Voices like Emmylou Harris and Rodney Crowell are classic. Their simple, smart and beautiful country songs are timeless and never go out of style. On The Traveling Kind, the follow up to their 2013 collaboration Old Yellow Moon, they continue to charm with their warm, well-matched harmonies and clever songwriting. Each song is a lovely gem, and the two of them sound like they were meant to sing together.
As an album, Old Yellow Moon had more of an old soul. Many of the songs felt like old fashioned hymns and there was a deeper feeling of spirituality and even darkness. The Traveling Kind takes a more modern approach to songwriting, with fresh sounding roots-rock tunes. There’s even a cover of Lucinda Williams’ classic “I Just Wanted to See You So Bad”, and it’s by far one of the best tracks on the album. Harris and Crowell own that song to the point of forgetting it’s not theirs. The sweetness of their voices bring a romance to it that replaces Williams’ raw desperation. Both versions are magnificent, but it’s a song that is so well-suited to these two.
You can hear the merging of all of their influences from Bob Dylan to Hank Williams, to Lucinda. There’s a classic folksy tone to The Traveling Kind, despite how country it gets, and that Southern comfort and warmth radiates through every note. “Le Danse de la Joie” is an old timey Louisiana tune, and “Bring it On Home to Memphis” has a wild, honkytonk spirit and Crowell’s clear as day wail. “Her Hair Was Red” is classic Harris. A ballad that’s got all the swooning drama only her stunning voice can convey. “Just Pleasing You” is similarly romantic and sad, telling the story of desperate lovers with a Cajun-sounding melody, like an old bluegrass tune.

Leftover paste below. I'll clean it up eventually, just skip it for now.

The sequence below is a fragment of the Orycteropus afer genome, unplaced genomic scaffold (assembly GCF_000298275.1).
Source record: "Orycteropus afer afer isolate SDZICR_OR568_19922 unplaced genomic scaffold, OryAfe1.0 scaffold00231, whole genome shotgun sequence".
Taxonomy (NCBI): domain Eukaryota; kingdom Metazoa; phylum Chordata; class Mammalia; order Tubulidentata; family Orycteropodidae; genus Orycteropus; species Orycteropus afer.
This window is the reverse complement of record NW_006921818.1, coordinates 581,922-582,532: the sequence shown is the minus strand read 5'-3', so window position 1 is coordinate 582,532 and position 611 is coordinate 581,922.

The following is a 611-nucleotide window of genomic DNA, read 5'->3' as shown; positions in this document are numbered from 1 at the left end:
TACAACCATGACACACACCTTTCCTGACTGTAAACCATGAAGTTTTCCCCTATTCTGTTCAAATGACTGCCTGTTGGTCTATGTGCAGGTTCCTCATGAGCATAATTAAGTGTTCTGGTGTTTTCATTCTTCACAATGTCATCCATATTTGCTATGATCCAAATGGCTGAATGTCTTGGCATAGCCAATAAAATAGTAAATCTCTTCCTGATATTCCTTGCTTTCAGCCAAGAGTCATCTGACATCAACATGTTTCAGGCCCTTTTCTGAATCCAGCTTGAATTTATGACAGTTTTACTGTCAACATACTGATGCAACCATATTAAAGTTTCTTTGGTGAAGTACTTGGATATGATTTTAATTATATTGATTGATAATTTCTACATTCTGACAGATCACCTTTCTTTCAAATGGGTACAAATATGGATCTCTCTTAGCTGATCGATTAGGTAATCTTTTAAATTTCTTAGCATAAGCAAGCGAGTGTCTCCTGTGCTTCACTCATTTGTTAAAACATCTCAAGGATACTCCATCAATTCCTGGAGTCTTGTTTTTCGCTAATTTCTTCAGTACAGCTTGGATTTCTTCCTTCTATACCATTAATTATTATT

“You Can’t Say We Didn’t Try” is perhaps their best collaboration on The Traveling Kind, with their voices perfectly in sync. “I’ve been holdin’ on to you/You’ve been holdin’ on to me/Cause neither of us wants to be/The first to say goodbye/And so it goes we must admit/How we both thought that this was it/Though we couldn’t make the pieces fit/You can’t say we didn’t try,” they sing, never wavering from their harmony. If this isn’t the most tragic breakup song, I don’t know what is. A poignant, relatable tale of failing to make it work, it’s so well written it feels like it has existed forever.
The songs on this record sound like they just flowed out of them like the most natural thing in the world. And given their history, and the amount of time they waited before they eventually recorded an album together (40 years), it’s safe to say the wait has been worth it.